The national economy may have been sluggish in 2010 but the Christmas Price Index, produced every year by PNC, surged 9.2%. The index looks at the price of the items mentioned in the song ‘The Twelve Days of Christmas.’
The price tag for the gifts comes in this year at $23,439. That is $1,974 more than last year. PNC Wealth Management managing executive Jim Dunigan says it was the second highest jump ever. Usually the rate of increase is very close to the National Consumer Price Index, which grew just 1.1 percent over the year. Dunigan says there is precedence for the jump. He says over the 27-year history of the index you seen times when the nation is just coming out of a recession and the Christmas Price Index jumps back faster than the Consumer Price Index. In 2003 the index rose more than 15 percent. “So I think coming out of a recession you start to see different baskets of goods, certainly the Christmas Price Index is a unique basket, that may in fact have larger increases,” Says Dunigan.
The Christmas Price Index inched up a modest 1.8% in 2009.
“This year’s jump in the PNC CPI can be attributed to rising gold commodity prices, represented by the Five Gold Rings which went up by 30 percent, in addition to higher costs for wages and benefits impacting some entertainers,” says Dunigan. Among the 12 gifts in the PNC CPI, only four items (Pear Tree, Four Calling Birds, Six Geese a–Laying and the Eight Maids-a-Milking) were the same price from last year.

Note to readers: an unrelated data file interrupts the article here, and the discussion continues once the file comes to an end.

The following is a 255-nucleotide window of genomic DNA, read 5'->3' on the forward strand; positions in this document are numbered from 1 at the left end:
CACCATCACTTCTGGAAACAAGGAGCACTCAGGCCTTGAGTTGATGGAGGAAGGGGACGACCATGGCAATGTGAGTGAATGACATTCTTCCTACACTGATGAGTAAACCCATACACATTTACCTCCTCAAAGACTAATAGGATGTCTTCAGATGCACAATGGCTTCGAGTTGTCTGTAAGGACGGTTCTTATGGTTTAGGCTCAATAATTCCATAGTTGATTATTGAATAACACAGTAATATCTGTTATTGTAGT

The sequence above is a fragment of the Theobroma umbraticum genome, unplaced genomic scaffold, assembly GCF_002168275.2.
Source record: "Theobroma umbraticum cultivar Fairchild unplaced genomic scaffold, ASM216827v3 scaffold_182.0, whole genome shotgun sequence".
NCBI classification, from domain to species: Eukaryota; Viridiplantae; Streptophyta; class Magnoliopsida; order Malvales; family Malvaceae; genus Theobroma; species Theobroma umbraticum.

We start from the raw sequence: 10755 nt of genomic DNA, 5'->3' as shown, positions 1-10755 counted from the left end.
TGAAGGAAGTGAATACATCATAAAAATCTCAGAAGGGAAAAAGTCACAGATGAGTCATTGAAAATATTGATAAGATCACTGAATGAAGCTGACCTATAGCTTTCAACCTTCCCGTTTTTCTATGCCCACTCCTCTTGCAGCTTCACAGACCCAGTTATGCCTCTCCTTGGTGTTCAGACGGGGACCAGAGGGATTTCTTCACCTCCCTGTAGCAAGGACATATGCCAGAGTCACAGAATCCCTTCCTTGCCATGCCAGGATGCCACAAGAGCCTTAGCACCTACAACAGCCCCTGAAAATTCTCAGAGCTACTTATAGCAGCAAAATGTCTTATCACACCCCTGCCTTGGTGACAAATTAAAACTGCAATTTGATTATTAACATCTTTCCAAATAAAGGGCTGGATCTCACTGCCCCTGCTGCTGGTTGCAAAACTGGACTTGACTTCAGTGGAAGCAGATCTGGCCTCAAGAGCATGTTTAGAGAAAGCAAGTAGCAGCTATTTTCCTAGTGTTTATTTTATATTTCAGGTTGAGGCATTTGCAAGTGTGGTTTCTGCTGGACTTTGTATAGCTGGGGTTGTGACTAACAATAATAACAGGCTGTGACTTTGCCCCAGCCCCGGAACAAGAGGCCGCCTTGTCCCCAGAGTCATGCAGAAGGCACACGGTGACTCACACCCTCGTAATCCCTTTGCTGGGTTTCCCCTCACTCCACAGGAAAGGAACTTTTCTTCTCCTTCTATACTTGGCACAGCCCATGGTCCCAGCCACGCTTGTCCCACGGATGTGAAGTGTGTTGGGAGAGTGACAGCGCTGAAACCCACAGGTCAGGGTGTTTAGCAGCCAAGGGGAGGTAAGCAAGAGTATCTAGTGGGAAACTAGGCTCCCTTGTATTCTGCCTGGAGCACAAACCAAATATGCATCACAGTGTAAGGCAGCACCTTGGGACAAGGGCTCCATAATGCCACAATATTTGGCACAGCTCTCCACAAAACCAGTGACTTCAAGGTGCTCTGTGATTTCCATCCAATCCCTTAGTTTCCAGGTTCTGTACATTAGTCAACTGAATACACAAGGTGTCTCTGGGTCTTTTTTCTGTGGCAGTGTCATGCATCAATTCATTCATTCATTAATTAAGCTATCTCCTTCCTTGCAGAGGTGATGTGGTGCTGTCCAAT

The 11 Pipers Piping and 12 Drummers Drumming saw modest increases of 3.1%. The biggest dollar increase this year was for the Nine Ladies Dancing, up $820, (up 15%)
The “True Cost of Christmas,” which is the total cost of items as they are repeated, is also calculated annually. If your True Love went that route, he or she would be facing a $96,824 bill. That is a 10.8% increase compared to last year.
PNC also looks at the price of gathering the gifts on-line. The Internet cost this year went up 9.2% and was $11,000 more than this year’s traditional index. “In general, Internet prices are higher than their non-Internet counterparts because of shipping costs for birds and the convenience factor of shopping online,” says Dunigan.
All of the data and a graphic presentation can be found online. Lesson plans for teachers and projects to do at home can also be found on the site.